Heading into the homestretch of movie awards season, we suddenly have a horse race.
After trailing Boyhood through critics' lists and the Golden Globes, Birdman pulled neck-and-neck over the weekend, bearing down on Hollywood's biggest prize, the best picture Academy Award.
Birdman won two prizes often used to forecast the academy's choice: the Screen Actors Guild award for best cast, and the less glamorous, untelevised yet more influential Producers Guild of America award for best feature film.
SAG has a so-so record in matching the cast and Oscar winners, only nine times in 19 years. That's mildly surprising since actors are the academy's largest membership branch (1,150 of 6,124 Oscar voters).
Meanwhile, the producers' guild award has now mirrored the academy's choice for best picture seven years in a row, and 72 percent overall since its creation in 1989.
As you would expect, the SAG awards are a much better indicator of acting Oscar results. Of the past 24 actors winning Academy Awards (lead, supporting, male, female), no fewer than 21 claimed SAG statuettes first, including all four winners last year.
Good news for Eddie Redmayne, whose portrayal of astrophysicist Stephen Hawking in The Theory of Everything earned a SAG prize, putting a crimp in Michael Keaton's comeback story. Although there is buzz that Redmayne's work in next week's Jupiter Ascending could do to his Oscar campaign what Norbit did to Eddie Murphy's in 2007.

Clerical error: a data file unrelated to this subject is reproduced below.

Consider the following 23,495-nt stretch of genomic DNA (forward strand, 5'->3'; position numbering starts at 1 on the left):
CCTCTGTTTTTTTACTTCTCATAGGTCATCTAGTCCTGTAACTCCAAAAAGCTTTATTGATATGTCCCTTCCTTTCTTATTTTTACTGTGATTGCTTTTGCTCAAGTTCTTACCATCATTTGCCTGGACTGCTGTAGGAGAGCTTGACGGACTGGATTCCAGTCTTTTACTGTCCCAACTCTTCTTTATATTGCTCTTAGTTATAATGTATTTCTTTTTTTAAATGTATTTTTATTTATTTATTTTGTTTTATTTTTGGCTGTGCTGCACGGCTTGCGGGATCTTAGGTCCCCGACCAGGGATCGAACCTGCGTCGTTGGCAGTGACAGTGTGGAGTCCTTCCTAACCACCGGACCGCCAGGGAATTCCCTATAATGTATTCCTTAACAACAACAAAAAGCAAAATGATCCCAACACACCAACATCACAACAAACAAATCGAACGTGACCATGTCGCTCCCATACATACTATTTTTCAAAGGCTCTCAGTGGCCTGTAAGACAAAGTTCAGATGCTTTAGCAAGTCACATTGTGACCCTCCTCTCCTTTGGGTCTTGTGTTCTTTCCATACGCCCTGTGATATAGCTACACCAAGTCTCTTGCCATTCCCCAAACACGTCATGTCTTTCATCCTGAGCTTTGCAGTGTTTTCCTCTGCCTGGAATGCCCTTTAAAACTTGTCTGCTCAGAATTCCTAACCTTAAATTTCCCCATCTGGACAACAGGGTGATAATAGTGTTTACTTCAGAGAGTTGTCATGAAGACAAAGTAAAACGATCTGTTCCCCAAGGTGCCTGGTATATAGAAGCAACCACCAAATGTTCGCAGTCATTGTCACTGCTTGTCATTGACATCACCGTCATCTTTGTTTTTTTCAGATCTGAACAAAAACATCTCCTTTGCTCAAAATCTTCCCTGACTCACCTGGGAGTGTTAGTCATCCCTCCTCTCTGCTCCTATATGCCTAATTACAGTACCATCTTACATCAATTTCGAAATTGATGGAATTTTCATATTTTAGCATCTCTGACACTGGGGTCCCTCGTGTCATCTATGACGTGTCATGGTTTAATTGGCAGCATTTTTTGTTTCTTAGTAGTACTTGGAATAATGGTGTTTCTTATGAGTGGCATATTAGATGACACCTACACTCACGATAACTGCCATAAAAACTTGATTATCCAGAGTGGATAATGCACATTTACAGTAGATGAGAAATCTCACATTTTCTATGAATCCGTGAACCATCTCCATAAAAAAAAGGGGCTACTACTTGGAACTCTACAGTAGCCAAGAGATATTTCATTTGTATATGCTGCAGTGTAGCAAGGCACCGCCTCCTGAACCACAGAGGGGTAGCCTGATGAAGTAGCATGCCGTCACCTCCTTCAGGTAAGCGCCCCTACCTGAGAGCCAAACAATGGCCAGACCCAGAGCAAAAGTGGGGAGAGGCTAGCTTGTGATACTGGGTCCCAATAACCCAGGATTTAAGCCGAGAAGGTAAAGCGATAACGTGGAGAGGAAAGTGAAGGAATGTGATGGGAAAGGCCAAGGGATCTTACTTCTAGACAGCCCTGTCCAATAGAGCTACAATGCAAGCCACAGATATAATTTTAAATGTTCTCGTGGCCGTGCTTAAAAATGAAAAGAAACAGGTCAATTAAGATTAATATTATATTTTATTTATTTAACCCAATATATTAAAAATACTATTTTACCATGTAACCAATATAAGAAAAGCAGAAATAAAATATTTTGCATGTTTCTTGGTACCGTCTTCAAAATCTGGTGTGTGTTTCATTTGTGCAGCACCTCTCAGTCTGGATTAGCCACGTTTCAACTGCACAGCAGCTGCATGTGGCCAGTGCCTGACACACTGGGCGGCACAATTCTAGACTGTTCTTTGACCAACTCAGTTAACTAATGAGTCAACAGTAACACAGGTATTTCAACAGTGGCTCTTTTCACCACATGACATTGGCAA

Julianne Moore's SAG winning performance in Still Alice as an early on-set Alzheimer's patient deserves the Oscar as much as moviegoers deserve to see it. Still Alice is a modest indie waiting to fully capitalize on Moore's expected Oscar, a movie so uncommercial that it might have disappeared before the ceremony on Feb. 22 if it had been released with all the other contenders. No opening date is set yet for Tampa Bay.
By now, J.K. Simmons (Whiplash) and Patricia Arquette (Boyhood) are simply polishing up their Oscar acceptance speeches. The seeming inevitability of their wins could lead some voters to change their minds — and 3 1/2 weeks is long enough to do it — but that isn't likely.
The dark horse is American Sniper, a bona fide phenomenon after crossing the $200 million mark in 10 days. Golden Globes and SAG voters skipped over Clint Eastwood's Iraq war drama but the academy didn't, with six Oscar nominations including best picture and actor (Bradley Cooper). No other finalist can match American Sniper's late momentum, which is what winning any race is about.
Contact Steve Persall at firstname.lastname@example.org or (727) 893-8365. Follow @StevePersall.